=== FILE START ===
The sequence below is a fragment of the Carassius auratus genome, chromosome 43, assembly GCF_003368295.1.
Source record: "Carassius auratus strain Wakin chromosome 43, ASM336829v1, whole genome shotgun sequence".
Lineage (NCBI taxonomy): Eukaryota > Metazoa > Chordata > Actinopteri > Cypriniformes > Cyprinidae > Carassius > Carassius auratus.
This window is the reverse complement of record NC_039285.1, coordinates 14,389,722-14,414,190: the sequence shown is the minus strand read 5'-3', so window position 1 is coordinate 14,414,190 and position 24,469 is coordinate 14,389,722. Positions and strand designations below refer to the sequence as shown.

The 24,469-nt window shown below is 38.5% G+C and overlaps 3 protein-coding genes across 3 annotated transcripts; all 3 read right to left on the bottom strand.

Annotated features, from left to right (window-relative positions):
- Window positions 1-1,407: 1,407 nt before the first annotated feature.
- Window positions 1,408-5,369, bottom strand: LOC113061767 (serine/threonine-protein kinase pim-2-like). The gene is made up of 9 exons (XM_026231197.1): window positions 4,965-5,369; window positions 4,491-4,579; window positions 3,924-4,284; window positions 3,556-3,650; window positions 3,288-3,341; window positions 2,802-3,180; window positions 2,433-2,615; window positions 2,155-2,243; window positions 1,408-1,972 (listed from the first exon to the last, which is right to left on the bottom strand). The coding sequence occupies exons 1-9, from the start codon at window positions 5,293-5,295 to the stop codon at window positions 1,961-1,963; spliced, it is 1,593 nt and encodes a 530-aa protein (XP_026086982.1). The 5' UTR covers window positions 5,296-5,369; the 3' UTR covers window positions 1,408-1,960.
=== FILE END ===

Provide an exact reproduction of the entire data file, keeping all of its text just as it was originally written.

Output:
The sequence below is a fragment of the Carassius auratus genome, chromosome 43, assembly GCF_003368295.1.
Source record: "Carassius auratus strain Wakin chromosome 43, ASM336829v1, whole genome shotgun sequence".
Lineage (NCBI taxonomy): Eukaryota > Metazoa > Chordata > Actinopteri > Cypriniformes > Cyprinidae > Carassius > Carassius auratus.
This window is the reverse complement of record NC_039285.1, coordinates 14,389,722-14,414,190: the sequence shown is the minus strand read 5'-3', so window position 1 is coordinate 14,414,190 and position 24,469 is coordinate 14,389,722. Positions and strand designations below refer to the sequence as shown.

The 24,469-nt window shown below is 38.5% G+C and overlaps 3 protein-coding genes across 3 annotated transcripts; all 3 read right to left on the bottom strand.

Annotated features, from left to right (window-relative positions):
- Window positions 1-1,407: 1,407 nt before the first annotated feature.
- Window positions 1,408-5,369, bottom strand: LOC113061767 (serine/threonine-protein kinase pim-2-like). The gene is made up of 9 exons (XM_026231197.1): window positions 4,965-5,369; window positions 4,491-4,579; window positions 3,924-4,284; window positions 3,556-3,650; window positions 3,288-3,341; window positions 2,802-3,180; window positions 2,433-2,615; window positions 2,155-2,243; window positions 1,408-1,972 (listed from the first exon to the last, which is right to left on the bottom strand). The coding sequence occupies exons 1-9, from the start codon at window positions 5,293-5,295 to the stop codon at window positions 1,961-1,963; spliced, it is 1,593 nt and encodes a 530-aa protein (XP_026086982.1). The 5' UTR covers window positions 5,296-5,369; the 3' UTR covers window positions 1,408-1,960.